Cogent Inc., the fingerprint-identification systems maker being acquired by 3M Co., received a more-than $1 billion buyout bid from NEC Corp., according to court papers.
3M, the maker of products including anti-counterfeiting laminates, agreed Aug. 30 to buy Pasadena, California-based Cogent for $10.50 a share for a total of $943 million. Cogent investors sued in Delaware Chancery Court alleging the company’s officials didn’t get enough for shareholders and unfairly structured the deal to deter other bidders.
NEC, Japan’s largest maker of personal computers, bid as much as $12 a share before Cogent’s board agreed to St. Paul, Minnesota-based 3M’s offer, Cogent shareholders said in a court filing unsealed yesterday. Cogent officials had said they’d received a bid from an unidentified bidder identified only as “Company D.”
“From talking to industry sources and analysts and investors, I think the consensus was that it was NEC but nobody had that confirmed,” said Brent D. Cann, a partner at Pointer Capital, which with affiliate Atlantic Investment Co. holds the third largest Cogent stake. “Nothing surprises me at this point coming out on this story. Everything you hear about this is just shady.”
Cogent climbed as much as 2.8 percent to $10.94 after regular trading on the Nasdaq Stock Market yesterday, before settling back down to $10.64 at 5:35 p.m. 3M fell 46 cents to $86.71 at 4 p.m. yesterday in New York Stock Exchange composite trading.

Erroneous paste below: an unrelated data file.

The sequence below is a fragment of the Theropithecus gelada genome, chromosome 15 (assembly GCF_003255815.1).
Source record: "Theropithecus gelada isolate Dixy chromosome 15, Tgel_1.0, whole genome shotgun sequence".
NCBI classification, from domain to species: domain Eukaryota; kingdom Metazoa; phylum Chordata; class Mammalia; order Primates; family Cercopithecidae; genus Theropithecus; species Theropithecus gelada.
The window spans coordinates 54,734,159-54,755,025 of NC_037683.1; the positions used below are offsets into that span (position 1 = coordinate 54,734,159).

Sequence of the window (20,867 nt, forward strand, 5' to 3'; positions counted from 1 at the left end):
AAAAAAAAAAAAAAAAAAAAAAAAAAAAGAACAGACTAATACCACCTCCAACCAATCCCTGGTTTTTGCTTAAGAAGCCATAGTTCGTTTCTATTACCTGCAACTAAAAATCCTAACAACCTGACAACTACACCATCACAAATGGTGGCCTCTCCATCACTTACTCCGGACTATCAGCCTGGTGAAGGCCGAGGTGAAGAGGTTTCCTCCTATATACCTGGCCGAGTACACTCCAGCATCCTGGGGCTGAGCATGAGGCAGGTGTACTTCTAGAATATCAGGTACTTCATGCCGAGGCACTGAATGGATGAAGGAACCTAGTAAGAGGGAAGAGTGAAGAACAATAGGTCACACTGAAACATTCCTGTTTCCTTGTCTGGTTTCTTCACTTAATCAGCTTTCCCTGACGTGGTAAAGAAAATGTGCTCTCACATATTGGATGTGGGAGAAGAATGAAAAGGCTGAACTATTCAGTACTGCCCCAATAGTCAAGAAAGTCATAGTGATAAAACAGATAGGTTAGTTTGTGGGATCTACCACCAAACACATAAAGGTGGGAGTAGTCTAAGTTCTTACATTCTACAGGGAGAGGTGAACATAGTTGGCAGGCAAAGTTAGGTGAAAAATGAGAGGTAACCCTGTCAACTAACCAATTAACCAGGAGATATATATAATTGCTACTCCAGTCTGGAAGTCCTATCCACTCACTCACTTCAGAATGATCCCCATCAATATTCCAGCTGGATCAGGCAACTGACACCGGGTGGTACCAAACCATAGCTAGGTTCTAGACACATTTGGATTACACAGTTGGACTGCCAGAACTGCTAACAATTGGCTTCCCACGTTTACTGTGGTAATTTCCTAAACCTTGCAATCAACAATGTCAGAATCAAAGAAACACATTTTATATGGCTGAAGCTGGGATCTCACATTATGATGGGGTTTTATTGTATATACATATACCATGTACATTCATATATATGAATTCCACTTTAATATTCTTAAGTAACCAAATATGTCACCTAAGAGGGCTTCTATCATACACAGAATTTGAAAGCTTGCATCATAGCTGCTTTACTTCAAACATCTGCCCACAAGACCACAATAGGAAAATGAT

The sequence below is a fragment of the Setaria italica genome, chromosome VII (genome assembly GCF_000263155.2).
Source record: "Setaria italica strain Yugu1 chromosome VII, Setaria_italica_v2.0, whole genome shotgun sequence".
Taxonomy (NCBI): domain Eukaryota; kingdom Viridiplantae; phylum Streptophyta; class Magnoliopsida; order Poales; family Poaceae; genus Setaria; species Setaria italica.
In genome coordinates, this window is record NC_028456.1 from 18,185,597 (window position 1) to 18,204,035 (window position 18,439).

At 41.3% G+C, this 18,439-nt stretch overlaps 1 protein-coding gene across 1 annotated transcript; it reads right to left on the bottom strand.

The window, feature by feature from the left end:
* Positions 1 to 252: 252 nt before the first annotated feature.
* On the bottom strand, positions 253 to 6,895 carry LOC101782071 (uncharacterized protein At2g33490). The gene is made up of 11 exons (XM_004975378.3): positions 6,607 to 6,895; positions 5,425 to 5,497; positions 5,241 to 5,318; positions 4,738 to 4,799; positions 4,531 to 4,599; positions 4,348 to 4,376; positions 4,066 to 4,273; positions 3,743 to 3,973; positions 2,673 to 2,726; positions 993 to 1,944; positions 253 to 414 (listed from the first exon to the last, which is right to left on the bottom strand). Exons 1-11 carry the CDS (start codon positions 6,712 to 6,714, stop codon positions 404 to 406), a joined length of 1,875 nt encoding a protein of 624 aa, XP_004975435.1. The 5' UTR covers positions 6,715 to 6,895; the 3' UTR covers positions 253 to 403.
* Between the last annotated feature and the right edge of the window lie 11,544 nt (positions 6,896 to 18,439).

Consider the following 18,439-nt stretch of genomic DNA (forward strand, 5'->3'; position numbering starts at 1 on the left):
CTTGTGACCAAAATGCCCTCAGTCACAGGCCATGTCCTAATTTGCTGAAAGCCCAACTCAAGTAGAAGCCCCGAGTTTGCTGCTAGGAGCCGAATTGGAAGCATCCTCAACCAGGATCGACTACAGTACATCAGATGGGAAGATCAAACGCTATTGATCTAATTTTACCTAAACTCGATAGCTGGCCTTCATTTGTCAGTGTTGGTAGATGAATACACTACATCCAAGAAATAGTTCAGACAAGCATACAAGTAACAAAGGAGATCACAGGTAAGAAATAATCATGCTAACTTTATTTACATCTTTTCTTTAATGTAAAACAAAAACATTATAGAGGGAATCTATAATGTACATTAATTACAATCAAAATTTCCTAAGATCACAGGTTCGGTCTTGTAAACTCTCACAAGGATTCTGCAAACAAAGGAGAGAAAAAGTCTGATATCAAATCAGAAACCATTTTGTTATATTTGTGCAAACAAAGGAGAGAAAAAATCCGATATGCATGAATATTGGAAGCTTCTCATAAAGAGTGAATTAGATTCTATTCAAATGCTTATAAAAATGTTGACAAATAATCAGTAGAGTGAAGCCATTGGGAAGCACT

“Plaintiffs have identified NEC” as Company D, investors said in the court filing. They said NEC’s offer was “subject only to a short period to complete its due diligence.”
A phone call to Cogent’s chief executive officer, Ming Hsieh, wasn’t immediately returned. Donna Fleming Runyon, a 3M spokeswoman, also didn’t return call for comment.
A representative of Tokyo-based NEC couldn’t immediately be reached for comment yesterday.
Cogent makes fingerprint and palm-print identification systems that allow customers to electronically capture print images, encode prints into files and compare them to a database containing potentially millions of prints.
Cogent investors are scheduled to ask Chancery Court Judge Donald Parsons today to block 3M’s bid at a hearing in Wilmington, Delaware. The court filing was unsealed at the request of Bloomberg News.
Cogent executives “pushed through the deal with 3M to obtain significant financial benefits for themselves that will not be shared with the public shareholders of Cogent,” the lawyers said in the filings.
3M said in a Sept. 10 statement that it had commenced a tender offer for Cogent and that the offer expires at midnight on Oct. 7.
The case is In Re Cogent Inc. Shareholders Litigation, Consolidated CA 5780-VCP, Delaware Chancery Court (Wilmington).